Generation-skipping transfer tax consequences need to be taken into account.
College-savings expert Susan Bart answers advisors' questions on 529 plans and other education-planning matters. E-mail your questions to email@example.com.
In my August column, I compared 529 savings accounts with an alternative way of making gifts to minors, gifts to 2503(c) trusts. In my September column, I compared 529 savings accounts with gifts to Crummey trusts that are each established for a single beneficiary. Thus both my August and September columns discussed trusts that would only have a single beneficiary. A major limitation of these types of trusts is the inability to spray trust distributions among the group of beneficiaries. Thus if a 529 savings account is owned by one of these types of trusts and not all of the funds are needed for qualified higher education expenses of the beneficiary, a nonqualified distribution must be made either to the beneficiary directly or to the trust for future distribution to the beneficiary. Because of the restrictions in the trust, the beneficiary of the 529 savings account cannot be changed to another family member.
In my October column, I discussed another alternative way of making gifts to minors, gifts to a Crummey trust established for multiple beneficiaries, all of whom are children of the donor. A significant advantage of a shared Crummey trust for children is that if the trust owns a 529 savings account for one beneficiary, the beneficiary of the account later can be changed to another child.
This column will discuss shared Crummey trusts for grandchildren or more remote descendants. For a shared trust for grandchildren, generation-skipping transfer tax consequences need to be taken into account.
Gift Tax Annual Exclusion
Usually gifts to a trust do not qualify for the gift tax annual exclusion because the trust beneficiary does not have the "present interest" required to qualify for the gift tax annual exclusion. Typically, a trust beneficiary only has a future interest in the trust property. However, the case of Crummey v. Commissioner, 397 F.2d 82 (9th Circuit 1968) established that a present interest is created if the beneficiary of a trust has the right to withdraw contributions to the trust when made. Thus annual exclusion gifts to a Crummey trust will qualify for the gift tax annual exclusion.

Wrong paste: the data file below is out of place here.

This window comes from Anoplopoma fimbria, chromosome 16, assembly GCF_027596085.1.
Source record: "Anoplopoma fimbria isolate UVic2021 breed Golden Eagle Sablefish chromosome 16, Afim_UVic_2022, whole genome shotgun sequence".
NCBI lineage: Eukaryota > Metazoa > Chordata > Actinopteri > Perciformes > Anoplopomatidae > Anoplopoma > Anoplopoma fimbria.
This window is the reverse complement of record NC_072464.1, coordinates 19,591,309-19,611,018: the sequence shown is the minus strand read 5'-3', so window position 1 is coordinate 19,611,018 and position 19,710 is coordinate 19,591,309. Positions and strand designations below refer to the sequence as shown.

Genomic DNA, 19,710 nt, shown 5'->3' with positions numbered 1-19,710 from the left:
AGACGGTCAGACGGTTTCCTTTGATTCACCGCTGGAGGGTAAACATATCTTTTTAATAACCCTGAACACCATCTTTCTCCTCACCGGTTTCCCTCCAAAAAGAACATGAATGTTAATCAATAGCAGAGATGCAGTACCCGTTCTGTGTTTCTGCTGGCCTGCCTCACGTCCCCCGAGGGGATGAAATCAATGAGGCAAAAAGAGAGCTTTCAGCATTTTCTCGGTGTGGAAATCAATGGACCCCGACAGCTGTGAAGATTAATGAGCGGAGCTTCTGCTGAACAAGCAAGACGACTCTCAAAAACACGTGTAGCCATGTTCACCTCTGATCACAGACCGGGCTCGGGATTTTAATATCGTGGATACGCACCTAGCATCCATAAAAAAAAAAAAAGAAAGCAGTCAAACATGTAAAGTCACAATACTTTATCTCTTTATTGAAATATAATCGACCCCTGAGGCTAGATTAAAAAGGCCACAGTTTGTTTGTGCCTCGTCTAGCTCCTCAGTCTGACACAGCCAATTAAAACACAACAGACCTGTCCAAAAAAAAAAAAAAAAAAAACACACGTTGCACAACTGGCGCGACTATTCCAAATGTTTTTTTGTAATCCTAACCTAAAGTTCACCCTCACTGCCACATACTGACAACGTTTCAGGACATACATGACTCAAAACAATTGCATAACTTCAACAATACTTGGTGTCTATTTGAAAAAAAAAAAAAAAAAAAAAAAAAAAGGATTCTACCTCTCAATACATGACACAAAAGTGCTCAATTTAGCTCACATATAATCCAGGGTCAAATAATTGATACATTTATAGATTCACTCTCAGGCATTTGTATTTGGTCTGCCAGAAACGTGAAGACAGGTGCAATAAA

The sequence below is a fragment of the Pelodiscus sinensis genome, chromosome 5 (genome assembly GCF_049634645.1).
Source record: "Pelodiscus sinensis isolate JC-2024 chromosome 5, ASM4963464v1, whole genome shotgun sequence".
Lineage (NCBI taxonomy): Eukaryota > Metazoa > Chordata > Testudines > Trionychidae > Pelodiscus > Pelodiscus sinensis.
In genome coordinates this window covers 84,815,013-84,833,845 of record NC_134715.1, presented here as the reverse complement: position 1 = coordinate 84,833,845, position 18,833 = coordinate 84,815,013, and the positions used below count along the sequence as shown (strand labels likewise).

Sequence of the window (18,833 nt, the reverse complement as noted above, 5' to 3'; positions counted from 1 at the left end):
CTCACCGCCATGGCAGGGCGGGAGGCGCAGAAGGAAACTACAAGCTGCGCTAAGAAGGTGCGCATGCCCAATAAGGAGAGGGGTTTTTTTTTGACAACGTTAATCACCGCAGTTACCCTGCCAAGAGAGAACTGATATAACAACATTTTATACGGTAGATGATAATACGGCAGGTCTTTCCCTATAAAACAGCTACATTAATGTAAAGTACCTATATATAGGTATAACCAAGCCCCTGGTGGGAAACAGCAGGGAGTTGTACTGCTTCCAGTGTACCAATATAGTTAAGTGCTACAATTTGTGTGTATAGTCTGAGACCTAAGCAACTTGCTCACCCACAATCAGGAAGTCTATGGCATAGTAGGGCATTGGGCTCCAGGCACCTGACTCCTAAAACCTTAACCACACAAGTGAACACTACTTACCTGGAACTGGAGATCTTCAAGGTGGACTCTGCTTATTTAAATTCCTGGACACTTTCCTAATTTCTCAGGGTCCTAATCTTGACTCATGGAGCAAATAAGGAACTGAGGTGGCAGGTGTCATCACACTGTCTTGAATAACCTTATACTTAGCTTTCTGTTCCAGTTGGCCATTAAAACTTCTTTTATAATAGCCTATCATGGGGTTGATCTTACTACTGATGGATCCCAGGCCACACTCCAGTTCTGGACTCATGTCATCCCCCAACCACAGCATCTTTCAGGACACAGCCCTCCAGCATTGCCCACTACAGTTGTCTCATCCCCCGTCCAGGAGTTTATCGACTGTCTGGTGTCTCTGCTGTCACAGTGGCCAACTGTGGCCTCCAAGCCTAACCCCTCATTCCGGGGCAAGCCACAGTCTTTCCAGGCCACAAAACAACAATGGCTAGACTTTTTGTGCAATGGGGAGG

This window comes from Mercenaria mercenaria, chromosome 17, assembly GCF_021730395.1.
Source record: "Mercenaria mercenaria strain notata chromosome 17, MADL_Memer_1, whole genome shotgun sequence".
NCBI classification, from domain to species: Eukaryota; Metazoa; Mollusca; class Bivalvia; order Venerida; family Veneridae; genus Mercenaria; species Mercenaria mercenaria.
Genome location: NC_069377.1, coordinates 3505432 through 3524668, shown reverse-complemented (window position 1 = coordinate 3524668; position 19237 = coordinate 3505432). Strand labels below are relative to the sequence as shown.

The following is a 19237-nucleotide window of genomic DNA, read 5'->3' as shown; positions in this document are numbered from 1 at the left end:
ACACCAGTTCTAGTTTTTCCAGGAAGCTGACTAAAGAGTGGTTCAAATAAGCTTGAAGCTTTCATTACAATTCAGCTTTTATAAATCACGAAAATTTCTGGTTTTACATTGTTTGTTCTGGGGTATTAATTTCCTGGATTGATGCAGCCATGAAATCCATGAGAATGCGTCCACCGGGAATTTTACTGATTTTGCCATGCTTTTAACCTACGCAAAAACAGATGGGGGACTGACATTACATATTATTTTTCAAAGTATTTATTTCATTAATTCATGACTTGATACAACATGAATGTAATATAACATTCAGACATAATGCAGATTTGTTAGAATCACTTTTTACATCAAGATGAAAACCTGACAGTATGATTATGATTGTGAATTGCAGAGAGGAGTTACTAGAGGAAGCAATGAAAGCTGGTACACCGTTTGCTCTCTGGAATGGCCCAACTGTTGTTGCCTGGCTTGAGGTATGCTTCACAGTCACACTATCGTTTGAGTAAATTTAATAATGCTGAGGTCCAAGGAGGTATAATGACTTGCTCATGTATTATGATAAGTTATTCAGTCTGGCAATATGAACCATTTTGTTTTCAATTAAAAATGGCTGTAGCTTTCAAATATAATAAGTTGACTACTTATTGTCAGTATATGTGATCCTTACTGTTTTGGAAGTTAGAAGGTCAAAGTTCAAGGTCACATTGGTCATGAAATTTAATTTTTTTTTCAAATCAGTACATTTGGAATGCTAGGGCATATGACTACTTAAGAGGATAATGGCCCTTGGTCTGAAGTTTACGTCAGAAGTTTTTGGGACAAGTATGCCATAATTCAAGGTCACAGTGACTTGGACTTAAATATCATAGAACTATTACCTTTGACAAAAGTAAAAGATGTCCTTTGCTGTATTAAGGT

A Crummey trust may have multiple beneficiaries, each of whom has a right to withdraw a portion of contributions made to the trust. For example, if Mother establishes a shared Crummey trust for her children, Alice, Atticus and Alex, the trust could provide that each child would have a right to withdraw a pro rata share of each contribution to the trust. Thus if Mother contributed $39,000 to the trust in 2009 (and made no other gifts to the children during the year), each child would have a right to withdraw $13,000 of the contribution and the entire contribution to the trust would qualify for the gift tax annual exclusion.
Tax complications arise, however, when the beneficiaries' rights of withdrawal lapse. When a beneficiary's right to withdraw a contribution lapses, the beneficiary is deemed to have made a gift to the trust to the extent the lapse in any year exceeds the greater of $5,000 or 5% of the trust assets. Thus in the prior example, if the trust was worth $100,000 or less, and assuming that the rights of withdrawal lapsed 90 days after the contribution to the trust was made, upon the date the rights of withdrawal lapsed, each beneficiary would be deemed to have made a gift to the trust of $8,000 ($13,000 less $5,000). As discussed in the September column, with a Crummey trust for a single beneficiary, gift tax consequences can be avoided by giving the beneficiary a power to appoint the trust assets upon his or her death. This solution, however, is generally not available with respect to a shared Crummey trust.
My October column discussed a number of possible strategies to avoid a taxable gift from each beneficiary to the trust upon the lapse of the beneficiary's rights of withdrawal. The most common solution to avoid a gift to the trust when a beneficiary's right of withdrawal lapses is to use "hanging powers." A "hanging power" is a provision in the trust that provides for the beneficiary's right of withdrawal to expire only at a rate that will not exceed the greater of $5,000 or 5% of the value of the trust in any given year. The hanging power thus can extend the time period during which a trust beneficiary can exercise a power of withdrawal. If, in a given year, a withdrawal beneficiary's share of contributions to the trust exceeds the $5,000 or 5% threshold, the amount in excess of such threshold will remain subject to withdrawal. In succeeding years, contributions to the trust may again exceed the $5,000 or 5% threshold, and the amount remaining subject to withdrawal will accumulate. As a result, the beneficiary may possess a power to withdraw assets from the trust for quite a long time, and the power may eventually involve a sizable amount of property. In time, however, due to growth in value of the trust or other factors, the annual contributions to the trust may be less than the $5,000 or 5% threshold. As a result, the accumulated excess amounts remaining subject to withdrawal will begin to decline and may eventually be reduced to zero.